Hong Kong police thwart Handover anniversary demos

hongkong leaflet

Hong Kong police arrested 11 people for distributing “seditious publications”¬†on July 1, as the force erected tight cordons across the city on the 24th anniversary of its handover to China. Citing pandemic restrictions, the Security Bureau warned that those taking part in unauthorized demonstrations may face jail. Police pre-emptively sealed off Victoria Park‚ÄĒthe traditional starting point for pro-democracy¬†marches on that date‚ÄĒsaying there had been calls online for people to join an unauthorized assembly there. But there were¬†scattered small gatherings at other points around the city. The 11 arrests took place in Mong Kok commercial district, where a group of activists distributed¬†leaflets. They were detained under the Crimes Ordinance, which dates to¬†the British colonial era. Those arrested¬†include¬†Student Politicism¬†leaders Wong Yat-chin and Chan Chi-sum.

In Causeway Bay, police also took away renowned activist Alexandra “Grandma”¬†Wong after she waved a large Union Jack.¬†Police have yet to confirm whether Wong was arrested.

Also in Causeway Bay, a man stabbed himself to death immediately after stabbing a police officer, leaving him injured in the shoulder. (HKFP, HKFP, RTHK)

Meanwhile in Beijing, President Xi Jinping uncharacteristically donned a Mao suit as he presided over a massive rally in Tiananmen Square celebrating the 100th anniversary of the founding the Chinese Communist Party. In a speech laden with revanchist grievances, he warned that foreign powers¬†will “get their heads bashed bloody against the Great Wall of steel forged by over 1.4 billion Chinese people” if they attempt bully China.

“We have never bullied, oppressed or subjugated the people of any other country, and we never will,” he added, seemingly without intentional irony,¬†before warning of the party’s “unshakeable commitment”¬†to resolving the “Taiwan question.” (BBC News, Newsweek, Reuters)

July 1 marked the anniversary of the 1921 founding of the CCP, the 1997 Handover of Hong Kong, and the passage of the National Security Law last year.

Photo: HKFP

  1. Maoists detained ahead of CCP centenary celebrations

    Radio Free Asia, citing¬†Taiwan’s Central News Agency, reports that authorities in China carried out a sweep of Maoist dissidents ahead of the CCP¬†centenary celebrations, in a bid to “maintain stability.” Several are being held¬†incommunicado, with no¬†information given to detainees’¬†families. Most prominent among the detained is¬†Ma Houzhi, 77, who was released from a 10-year prison term in 2019. But several of his young followers were also swept up. The secretive operation was centered on¬†Shandong province, where he lives.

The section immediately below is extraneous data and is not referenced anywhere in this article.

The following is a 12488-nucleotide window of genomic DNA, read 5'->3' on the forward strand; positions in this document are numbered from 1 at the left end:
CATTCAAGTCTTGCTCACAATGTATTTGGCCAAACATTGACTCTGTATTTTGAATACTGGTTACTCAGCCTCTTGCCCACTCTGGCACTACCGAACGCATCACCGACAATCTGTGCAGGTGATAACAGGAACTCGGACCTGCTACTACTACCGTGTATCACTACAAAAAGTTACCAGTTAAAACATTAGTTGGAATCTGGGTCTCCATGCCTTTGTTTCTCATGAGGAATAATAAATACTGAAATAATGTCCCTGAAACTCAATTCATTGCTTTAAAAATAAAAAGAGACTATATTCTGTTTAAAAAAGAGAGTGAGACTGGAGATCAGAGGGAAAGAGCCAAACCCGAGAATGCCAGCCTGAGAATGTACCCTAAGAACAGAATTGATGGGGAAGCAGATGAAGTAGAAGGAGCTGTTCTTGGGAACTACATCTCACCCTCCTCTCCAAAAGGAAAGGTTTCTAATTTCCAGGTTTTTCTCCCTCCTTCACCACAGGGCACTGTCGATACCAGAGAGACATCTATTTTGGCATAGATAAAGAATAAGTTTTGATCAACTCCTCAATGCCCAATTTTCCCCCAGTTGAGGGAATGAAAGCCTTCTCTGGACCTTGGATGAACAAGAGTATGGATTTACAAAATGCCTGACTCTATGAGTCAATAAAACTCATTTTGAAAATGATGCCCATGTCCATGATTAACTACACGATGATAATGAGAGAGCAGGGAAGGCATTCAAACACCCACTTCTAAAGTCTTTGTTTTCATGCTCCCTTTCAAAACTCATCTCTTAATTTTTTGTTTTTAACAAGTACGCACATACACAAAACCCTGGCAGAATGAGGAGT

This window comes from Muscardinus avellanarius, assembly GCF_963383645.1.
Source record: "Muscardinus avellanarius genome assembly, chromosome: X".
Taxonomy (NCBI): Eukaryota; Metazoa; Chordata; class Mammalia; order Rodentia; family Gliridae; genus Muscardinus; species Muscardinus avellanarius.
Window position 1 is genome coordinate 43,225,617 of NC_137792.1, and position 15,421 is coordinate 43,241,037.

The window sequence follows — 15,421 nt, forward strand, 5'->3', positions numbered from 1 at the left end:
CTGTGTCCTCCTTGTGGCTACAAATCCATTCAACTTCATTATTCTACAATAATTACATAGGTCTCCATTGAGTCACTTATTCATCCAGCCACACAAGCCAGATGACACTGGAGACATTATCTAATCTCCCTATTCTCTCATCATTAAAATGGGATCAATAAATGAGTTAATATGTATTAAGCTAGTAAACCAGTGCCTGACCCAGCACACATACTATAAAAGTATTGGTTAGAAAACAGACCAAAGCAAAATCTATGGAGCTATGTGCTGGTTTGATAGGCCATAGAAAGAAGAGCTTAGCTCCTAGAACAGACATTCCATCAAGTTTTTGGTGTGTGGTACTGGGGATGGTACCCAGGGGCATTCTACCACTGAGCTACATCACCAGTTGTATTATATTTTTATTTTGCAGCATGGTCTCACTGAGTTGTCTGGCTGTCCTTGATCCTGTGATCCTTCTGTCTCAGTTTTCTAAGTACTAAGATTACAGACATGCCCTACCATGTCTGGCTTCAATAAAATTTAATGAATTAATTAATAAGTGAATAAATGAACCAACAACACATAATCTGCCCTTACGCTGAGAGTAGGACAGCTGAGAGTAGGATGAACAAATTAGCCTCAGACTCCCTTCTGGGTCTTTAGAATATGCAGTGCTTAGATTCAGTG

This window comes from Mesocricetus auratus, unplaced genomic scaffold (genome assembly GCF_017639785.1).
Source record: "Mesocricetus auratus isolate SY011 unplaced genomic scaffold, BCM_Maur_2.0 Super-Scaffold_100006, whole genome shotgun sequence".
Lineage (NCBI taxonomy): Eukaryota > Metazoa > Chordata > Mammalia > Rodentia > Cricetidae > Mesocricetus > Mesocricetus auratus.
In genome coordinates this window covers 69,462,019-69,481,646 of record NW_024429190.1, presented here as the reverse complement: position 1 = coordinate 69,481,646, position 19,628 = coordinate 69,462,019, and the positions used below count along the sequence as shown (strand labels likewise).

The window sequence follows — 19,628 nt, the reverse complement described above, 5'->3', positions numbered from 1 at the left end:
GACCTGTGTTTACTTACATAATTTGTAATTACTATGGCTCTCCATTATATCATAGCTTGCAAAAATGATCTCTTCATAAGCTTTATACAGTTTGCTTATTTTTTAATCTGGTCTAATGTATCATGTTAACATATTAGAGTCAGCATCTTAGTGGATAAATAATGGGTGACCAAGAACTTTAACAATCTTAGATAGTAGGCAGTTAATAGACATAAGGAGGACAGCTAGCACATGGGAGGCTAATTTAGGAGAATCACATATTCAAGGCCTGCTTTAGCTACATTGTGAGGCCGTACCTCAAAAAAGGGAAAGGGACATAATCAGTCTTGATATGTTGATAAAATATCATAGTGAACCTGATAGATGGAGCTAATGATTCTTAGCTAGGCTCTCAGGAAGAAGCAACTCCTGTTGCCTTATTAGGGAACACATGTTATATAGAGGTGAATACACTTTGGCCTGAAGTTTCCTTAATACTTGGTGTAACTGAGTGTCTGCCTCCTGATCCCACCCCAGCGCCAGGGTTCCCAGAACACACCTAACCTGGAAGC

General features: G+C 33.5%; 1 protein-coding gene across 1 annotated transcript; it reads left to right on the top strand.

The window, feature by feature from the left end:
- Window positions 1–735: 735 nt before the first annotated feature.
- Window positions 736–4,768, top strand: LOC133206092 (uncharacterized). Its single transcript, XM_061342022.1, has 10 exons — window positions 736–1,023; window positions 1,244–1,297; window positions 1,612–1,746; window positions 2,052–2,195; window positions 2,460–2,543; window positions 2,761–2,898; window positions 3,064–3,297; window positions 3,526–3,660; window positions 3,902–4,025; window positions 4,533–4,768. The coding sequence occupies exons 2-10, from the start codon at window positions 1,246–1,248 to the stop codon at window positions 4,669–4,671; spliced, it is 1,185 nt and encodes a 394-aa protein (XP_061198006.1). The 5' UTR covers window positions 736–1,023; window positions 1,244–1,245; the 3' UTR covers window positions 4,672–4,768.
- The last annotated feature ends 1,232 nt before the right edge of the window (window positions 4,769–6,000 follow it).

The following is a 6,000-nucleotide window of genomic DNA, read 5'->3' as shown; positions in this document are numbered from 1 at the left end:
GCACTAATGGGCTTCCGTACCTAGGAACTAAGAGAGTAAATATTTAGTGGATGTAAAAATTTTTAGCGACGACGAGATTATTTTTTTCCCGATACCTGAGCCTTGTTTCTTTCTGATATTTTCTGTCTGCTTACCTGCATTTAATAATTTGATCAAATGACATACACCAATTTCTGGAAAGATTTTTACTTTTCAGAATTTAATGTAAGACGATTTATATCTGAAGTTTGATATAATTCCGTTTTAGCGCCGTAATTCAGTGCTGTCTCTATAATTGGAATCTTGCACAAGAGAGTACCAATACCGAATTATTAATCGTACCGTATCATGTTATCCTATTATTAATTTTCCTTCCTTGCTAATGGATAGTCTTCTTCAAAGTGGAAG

So as Xi Jinping plays to Mao-nostalgia, actual Maoists are “disappeared.” We have noted before that the general crackdown on dissent under Xi has particularly targeted revolutionary Marxists and independent labor activists.¬†

    But it gets even better. When¬†Ma Houzhi was released from prison in 2016 (he appears to have completed his sentence¬†under Residential Surveillance at a Designated Location), Radio Free Asia offered a profile which reveals he was¬†imprisoned for founding an unauthorized “Maoist Communist Party”‚ÄĒand that the arrest took place in¬†Chongqing, where he’d convened a meeting of the new party.¬†Chongqing was¬†then under the rule of party boss Bo Xilai, who would himself later be purged for taking the Mao-nostalgia cult to unacceptable excesses. So even the most immoderate of the faux-Mao-nostalgists among the CCP elite are threatened by actual Maoists.

    And this (very real) persecution of ultra-leftists is seized upon by Radio Free Asia, basically a propaganda arm of the US State Department.

    Another one to file under #OrwellWouldShit